Irish Economy: Positive retail sales outlook supported by rising earnings
Two releases from the CSO provide clues on the health of the Irish consumer. To start, average weekly earnings were +2.4% y/y in Q118 and now stand at €742.19. On a seasonally adjusted basis, average weekly earnings were +1.1% q/q in the quarter, helping to grow the cumulative increase from the Q311 trough to 7.2%. The CSO data show that while economy-wide earnings rose 2.4% y/y in Q1, the increase was far from uniform. ICT wage growth is running at 7.6% y/y, reflecting the buoyant conditions in the technology sector, with the next strongest wage growth in Financial Services (+4.9% y/y, likely reflecting bonus payments). Some of the public sector dominated areas have seen strong headline growth – Education, Health & Social Work and Public Administration & Defence earnings were between 3.5% and 4.6% above year-earlier levels in Q118, helped by the reversal of crisis-era paycuts under the terms of the Lansdowne Road Agreement. Most other areas saw pedestrian growth of c. 1% y/y, with the only area to record a decline in Q118 being Administrative & Support Services, -1.1% y/y (mix effects have likely driven this outcome). Elsewhere, retail sales bounced back in April following the disruption caused by the weather events in March. Headline retail sales data from the CSO show very strong monthly growth (+1.5% in volume terms, +6.8% in value terms). This follows the declines of 1.9% m/m (volume) and 4.8% m/m (value) recorded in March as a result of the inclement weather. On an annual basis, sales were +3.8% and +4.8% in value and volume terms respectively, while core (ex-motor) sales were +1.8% and +3.8% on the same basis. Data for the 13 different segments unsurprisingly show that consumer discretionary areas enjoyed the biggest bump to sales in the month. Furniture & Lighting volumes soared 13.2% m/m, while fuel volumes rose 5.6% m/m as motorists didn’t have to contend with snow and ice as they did in March. With unemployment having fallen to a 10 year low of 5.9%, we expect to see the pace of wage growth to continue to pick up – it was 1.1% in 2015, 1.3% in 2016 and 2.0% in 2017. This requires careful monitoring from a competitiveness standpoint. Elsewhere, the monthly retail sales data are clearly distorted by weather effects, but our sense has been (and remains) that 2018 will be another strong year for Irish consumer spending given the positive momentum in employment and labour earnings noted above. Retail sales volumes were +4.4% y/y in Q118, with the value of sales +2.1% y/y.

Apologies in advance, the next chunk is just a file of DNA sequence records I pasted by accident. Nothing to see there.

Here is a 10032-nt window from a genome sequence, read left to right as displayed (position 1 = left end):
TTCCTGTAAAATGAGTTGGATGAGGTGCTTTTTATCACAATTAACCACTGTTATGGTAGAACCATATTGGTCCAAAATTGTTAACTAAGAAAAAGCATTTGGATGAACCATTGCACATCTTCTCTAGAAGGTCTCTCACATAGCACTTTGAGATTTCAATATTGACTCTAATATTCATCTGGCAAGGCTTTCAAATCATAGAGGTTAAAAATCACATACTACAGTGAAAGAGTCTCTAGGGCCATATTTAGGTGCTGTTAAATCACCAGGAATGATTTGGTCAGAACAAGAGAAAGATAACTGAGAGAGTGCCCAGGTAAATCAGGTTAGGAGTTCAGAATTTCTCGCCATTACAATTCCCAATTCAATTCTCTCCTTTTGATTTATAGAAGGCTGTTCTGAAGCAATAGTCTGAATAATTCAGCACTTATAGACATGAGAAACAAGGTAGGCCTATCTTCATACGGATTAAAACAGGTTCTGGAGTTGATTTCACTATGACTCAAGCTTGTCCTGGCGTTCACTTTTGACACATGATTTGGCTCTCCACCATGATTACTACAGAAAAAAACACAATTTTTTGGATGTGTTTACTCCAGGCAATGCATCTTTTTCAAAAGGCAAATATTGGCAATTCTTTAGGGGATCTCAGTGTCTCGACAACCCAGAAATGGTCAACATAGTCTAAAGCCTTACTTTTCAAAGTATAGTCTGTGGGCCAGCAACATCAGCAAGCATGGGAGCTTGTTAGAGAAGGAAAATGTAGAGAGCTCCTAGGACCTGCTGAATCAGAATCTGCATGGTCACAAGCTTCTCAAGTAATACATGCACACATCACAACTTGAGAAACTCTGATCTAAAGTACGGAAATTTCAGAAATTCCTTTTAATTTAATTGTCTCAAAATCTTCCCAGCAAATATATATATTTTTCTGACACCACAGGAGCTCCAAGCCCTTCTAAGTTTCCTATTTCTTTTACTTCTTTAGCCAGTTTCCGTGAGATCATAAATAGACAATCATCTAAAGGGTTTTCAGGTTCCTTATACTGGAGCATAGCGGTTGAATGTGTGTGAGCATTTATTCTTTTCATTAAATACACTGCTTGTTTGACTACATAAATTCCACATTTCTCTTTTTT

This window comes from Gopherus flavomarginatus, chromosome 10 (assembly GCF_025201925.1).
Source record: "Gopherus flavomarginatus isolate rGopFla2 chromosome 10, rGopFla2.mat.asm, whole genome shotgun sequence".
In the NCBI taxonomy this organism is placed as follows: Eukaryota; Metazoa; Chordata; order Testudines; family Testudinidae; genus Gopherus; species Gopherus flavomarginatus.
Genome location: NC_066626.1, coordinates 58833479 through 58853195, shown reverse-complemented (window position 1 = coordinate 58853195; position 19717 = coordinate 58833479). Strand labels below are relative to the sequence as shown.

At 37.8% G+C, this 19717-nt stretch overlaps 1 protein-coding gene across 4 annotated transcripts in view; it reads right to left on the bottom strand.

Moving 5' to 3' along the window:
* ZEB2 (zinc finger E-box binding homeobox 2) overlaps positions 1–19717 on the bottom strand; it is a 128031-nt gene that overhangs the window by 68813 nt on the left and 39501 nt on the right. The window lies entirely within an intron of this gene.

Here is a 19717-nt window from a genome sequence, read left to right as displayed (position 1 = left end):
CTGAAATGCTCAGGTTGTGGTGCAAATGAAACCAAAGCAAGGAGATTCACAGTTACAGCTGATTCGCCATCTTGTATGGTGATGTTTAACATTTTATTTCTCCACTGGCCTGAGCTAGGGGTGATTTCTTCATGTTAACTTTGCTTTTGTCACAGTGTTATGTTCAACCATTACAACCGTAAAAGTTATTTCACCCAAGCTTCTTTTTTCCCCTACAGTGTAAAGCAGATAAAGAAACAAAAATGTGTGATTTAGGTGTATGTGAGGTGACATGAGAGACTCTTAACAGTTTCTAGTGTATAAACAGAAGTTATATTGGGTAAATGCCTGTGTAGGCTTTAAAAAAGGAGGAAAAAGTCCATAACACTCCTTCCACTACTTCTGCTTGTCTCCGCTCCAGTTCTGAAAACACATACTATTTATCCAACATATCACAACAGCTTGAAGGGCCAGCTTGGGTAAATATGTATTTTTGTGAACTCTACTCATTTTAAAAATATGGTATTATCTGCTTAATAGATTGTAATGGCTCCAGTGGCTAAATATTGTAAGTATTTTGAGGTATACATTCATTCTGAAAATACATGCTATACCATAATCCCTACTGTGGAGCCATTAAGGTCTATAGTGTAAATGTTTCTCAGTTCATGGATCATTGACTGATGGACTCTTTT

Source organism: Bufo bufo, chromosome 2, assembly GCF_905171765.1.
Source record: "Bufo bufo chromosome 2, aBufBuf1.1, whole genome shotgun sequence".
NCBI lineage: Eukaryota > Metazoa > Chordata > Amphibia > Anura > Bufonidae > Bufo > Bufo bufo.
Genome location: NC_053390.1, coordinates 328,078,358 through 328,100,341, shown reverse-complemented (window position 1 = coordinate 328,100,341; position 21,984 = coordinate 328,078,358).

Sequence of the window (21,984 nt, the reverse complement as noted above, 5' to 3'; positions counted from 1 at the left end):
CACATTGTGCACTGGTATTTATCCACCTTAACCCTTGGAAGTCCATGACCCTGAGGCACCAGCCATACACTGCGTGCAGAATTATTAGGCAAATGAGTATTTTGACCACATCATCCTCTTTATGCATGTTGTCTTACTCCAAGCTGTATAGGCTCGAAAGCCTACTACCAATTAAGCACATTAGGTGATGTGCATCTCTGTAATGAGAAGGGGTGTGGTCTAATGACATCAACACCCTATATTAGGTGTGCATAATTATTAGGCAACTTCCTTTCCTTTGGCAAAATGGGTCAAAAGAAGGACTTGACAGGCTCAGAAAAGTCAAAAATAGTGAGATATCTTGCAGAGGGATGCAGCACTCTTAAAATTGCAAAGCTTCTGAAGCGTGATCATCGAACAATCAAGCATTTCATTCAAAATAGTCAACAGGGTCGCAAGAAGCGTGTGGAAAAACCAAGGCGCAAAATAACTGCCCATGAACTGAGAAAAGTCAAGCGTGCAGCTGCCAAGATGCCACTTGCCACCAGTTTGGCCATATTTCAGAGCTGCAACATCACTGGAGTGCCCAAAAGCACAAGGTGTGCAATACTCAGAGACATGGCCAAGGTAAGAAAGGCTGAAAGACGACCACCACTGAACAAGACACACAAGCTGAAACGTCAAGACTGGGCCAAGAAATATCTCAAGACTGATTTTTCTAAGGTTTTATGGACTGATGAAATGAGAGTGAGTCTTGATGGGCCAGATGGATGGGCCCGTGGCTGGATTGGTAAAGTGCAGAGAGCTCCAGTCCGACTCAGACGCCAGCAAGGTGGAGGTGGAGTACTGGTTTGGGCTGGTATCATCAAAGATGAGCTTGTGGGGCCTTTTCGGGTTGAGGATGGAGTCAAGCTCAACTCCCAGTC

IRES/Housebuilders: CBRE yield data
The latest property investment yield data from CBRE shows a broadly stable overall picture for June, save for the multi-family residential segment in Dublin, where yields compressed 25bps to 4.00% in the month. CBRE says that demand in the build to rent segment has been “boosted by investors keen to avoid hedging risk by investing in Euro-denominated jurisdictions with particularly strong demand for core opportunities and large lot sizes”. There have been a number of high profile PRS deals in Dublin in recent times (with the likes of IRES and Irish Life picking up apartment assets).
11.30 EZ ECB’s Mersch Speaks
14.30 US S&P/CS HPI Composite
15.00 US CB Consumer Confidence
17.30 EZ Lautenschlaeger Speaks